When my friend offered to allow me to throw his 1,000,000 marker genotype out into the public domain last week I did understand that this would be of marginal utility in and of itself. After all there are many Ashkenazi genotypes out there, and he didn’t give any phenotypic information. That being said, I didn’t think it would hurt. And second, I wanted to encourage others to throw their own data out there. My rationale is partly driven in the medium term by the issues which Joe Pickrell outlined a few months ago, Why DTC genetic testing is good for research.
In the larger context there’s a lot of fear out there (thanks Ethan Hawke!). I think it’s unfounded, and unless some of us dispel the fear by taking proactive steps I think we’re stuck in a coordination problem. It seems likely that what looms in front of us is radical transparency. Genotypes are just the tip of the iceberg, but we need to be prepared. Britain’s surveillance state probably gives us a taste of this future (good or bad). But, I have a hope that enormous sample sizes driven by “crowd-sourced” personal genomes may actually allow us to explore more thoroughly the associations between genotypes and diseases. In the late 1990s there was a lot of buzz about bringing “information technology” to health. The kind of stuff that MicroStrategy oversold in the interests of its stock price. I believe that we’re still not “prime-time” for this sort of stuff even now, a decade after the .com bubble, but the day will come soon. Democratizing the process of information production and analysis (from genomics to biomarker self-monitoring) may finally allow us to push past the problem of false positives which John Ioannidis highlighted.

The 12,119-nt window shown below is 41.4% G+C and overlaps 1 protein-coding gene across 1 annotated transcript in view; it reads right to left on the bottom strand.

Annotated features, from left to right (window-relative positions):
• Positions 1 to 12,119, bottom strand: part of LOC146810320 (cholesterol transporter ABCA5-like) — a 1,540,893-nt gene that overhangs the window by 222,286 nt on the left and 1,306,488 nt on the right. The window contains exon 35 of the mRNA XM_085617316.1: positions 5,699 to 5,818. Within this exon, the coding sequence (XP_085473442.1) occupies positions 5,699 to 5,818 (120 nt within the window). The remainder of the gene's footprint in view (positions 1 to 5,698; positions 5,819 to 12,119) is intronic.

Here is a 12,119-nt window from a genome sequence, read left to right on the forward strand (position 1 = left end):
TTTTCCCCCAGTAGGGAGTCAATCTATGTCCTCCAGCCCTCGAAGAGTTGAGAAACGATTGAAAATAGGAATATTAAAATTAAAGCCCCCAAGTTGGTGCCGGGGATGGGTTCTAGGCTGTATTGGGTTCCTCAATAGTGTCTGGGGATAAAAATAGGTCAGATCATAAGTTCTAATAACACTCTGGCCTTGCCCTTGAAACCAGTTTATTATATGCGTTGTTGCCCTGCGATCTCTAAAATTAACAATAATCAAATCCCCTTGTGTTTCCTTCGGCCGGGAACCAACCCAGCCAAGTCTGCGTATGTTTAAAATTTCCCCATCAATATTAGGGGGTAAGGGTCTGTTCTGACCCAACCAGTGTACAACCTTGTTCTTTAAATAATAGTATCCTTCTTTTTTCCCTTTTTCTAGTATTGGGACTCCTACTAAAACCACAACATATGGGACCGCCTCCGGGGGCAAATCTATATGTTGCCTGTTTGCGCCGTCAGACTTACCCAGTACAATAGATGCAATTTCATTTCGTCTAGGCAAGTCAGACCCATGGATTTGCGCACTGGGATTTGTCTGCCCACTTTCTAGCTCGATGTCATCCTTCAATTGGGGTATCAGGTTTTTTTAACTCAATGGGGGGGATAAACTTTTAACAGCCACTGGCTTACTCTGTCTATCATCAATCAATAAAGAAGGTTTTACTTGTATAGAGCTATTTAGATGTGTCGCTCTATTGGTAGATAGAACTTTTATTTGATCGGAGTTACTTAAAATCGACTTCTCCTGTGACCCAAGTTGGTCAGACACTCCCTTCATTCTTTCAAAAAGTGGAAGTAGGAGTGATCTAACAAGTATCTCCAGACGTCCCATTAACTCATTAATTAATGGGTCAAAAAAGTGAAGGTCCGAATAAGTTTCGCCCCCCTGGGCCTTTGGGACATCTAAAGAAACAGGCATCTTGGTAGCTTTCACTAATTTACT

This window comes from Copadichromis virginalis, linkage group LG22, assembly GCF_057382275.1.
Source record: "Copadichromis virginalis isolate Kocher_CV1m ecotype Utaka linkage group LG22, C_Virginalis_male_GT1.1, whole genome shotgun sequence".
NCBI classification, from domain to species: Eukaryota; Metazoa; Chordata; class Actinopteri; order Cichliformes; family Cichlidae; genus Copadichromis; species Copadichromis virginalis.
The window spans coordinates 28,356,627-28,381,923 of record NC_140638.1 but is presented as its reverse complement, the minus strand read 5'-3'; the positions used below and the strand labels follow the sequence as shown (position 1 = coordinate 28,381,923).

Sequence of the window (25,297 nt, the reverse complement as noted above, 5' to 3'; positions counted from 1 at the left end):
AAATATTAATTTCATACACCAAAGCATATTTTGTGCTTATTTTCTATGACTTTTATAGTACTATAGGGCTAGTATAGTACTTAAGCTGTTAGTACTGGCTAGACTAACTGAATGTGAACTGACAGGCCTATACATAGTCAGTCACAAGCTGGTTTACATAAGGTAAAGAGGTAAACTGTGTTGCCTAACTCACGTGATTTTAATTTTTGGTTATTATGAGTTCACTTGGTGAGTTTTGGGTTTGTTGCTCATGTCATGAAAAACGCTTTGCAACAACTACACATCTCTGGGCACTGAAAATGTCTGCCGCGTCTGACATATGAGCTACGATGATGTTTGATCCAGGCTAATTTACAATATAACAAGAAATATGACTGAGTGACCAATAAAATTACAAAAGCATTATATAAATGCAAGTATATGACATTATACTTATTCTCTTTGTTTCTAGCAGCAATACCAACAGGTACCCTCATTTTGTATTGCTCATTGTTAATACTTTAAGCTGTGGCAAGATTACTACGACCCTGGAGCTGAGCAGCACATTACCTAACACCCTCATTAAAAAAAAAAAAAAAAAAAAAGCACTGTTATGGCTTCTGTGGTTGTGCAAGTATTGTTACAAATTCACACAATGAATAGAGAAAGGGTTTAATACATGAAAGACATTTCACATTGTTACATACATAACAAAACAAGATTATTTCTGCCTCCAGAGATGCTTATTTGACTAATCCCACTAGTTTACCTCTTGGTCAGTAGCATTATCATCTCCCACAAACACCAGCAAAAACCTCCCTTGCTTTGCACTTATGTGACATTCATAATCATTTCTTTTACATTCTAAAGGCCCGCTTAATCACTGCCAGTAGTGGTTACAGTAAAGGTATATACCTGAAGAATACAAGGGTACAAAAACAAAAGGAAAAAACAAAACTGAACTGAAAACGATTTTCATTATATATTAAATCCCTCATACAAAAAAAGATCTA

So now a few genotypes for your perusal.
Second, something new and non-trivial. I’ve uploaded a compressed file with three genotypes. Two of them are anonymous by name. One is of an Appalachian white female. Nothing too exotic. The other is from a Tamil Brahmin (Iyer) male. I’ve named the files appropriately. Finally, I’ll let the last individual speak:
…I would like to release my 23andMe genome file into the public domain. If you would like to publicize it on your blog, feel free to identify me by my real name, Paul Givargidze. You may wish to make a note that my name was changed from Givargis (“George” in our Aramaic dialect) to a traditional Georgian name a number of decades ago, during my grandfather’s time in the Soviet Union. And, in order to hopefully avoid people commenting on the post and questioning the nomenclature, perhaps “Assyrian Christian” would be a better identifier. I have an Armenian 2nd great-grandparent, so, quantifying my ancestry, it would be 15/16 = Assyrian Christian, 1/16 = Armenian. And, if you wish to associate me with something relevant to the genetics world, feel free to mention I am a volunteer admin of the Assyrian and Aramaic DNA projects at FTDNA.
So there you have it. Paul Givargidze’s 1 million markers are there for the taking! It’s named appropriately.
You can get the files here. Please select the “slow download” option (you don’t want Rapidshare Pro), wait a minute or so, and get the file. It’s 23 MB, so you’ll have it within a few minutes.
If you want to email me your genotype to publicize, it’s contactgnxp -at- gmail -dot- com.
If you want to figure out what to do with the genotypes, see this post.